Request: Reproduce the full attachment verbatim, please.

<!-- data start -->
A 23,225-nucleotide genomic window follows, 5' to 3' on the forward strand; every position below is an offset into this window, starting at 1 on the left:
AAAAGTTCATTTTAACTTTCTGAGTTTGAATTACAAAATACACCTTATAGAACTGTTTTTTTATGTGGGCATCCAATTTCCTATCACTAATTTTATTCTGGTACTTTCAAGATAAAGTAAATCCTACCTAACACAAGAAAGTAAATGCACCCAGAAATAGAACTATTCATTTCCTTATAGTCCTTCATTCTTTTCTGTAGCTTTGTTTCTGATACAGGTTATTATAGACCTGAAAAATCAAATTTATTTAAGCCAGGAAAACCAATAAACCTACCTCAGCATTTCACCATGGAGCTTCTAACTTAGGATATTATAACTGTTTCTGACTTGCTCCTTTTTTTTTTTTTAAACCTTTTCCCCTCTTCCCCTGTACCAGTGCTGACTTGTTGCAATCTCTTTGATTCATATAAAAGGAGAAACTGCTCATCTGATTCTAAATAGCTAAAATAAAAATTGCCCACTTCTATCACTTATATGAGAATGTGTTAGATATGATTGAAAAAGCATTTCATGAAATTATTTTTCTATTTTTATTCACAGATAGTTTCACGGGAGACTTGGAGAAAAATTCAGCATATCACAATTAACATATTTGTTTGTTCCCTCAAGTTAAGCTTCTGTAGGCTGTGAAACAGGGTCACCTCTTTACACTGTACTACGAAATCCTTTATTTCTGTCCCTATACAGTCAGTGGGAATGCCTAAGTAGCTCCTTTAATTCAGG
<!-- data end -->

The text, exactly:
A 23,225-nucleotide genomic window follows, 5' to 3' on the forward strand; every position below is an offset into this window, starting at 1 on the left:
AAAAGTTCATTTTAACTTTCTGAGTTTGAATTACAAAATACACCTTATAGAACTGTTTTTTTATGTGGGCATCCAATTTCCTATCACTAATTTTATTCTGGTACTTTCAAGATAAAGTAAATCCTACCTAACACAAGAAAGTAAATGCACCCAGAAATAGAACTATTCATTTCCTTATAGTCCTTCATTCTTTTCTGTAGCTTTGTTTCTGATACAGGTTATTATAGACCTGAAAAATCAAATTTATTTAAGCCAGGAAAACCAATAAACCTACCTCAGCATTTCACCATGGAGCTTCTAACTTAGGATATTATAACTGTTTCTGACTTGCTCCTTTTTTTTTTTTTAAACCTTTTCCCCTCTTCCCCTGTACCAGTGCTGACTTGTTGCAATCTCTTTGATTCATATAAAAGGAGAAACTGCTCATCTGATTCTAAATAGCTAAAATAAAAATTGCCCACTTCTATCACTTATATGAGAATGTGTTAGATATGATTGAAAAAGCATTTCATGAAATTATTTTTCTATTTTTATTCACAGATAGTTTCACGGGAGACTTGGAGAAAAATTCAGCATATCACAATTAACATATTTGTTTGTTCCCTCAAGTTAAGCTTCTGTAGGCTGTGAAACAGGGTCACCTCTTTACACTGTACTACGAAATCCTTTATTTCTGTCCCTATACAGTCAGTGGGAATGCCTAAGTAGCTCCTTTAATTCAGG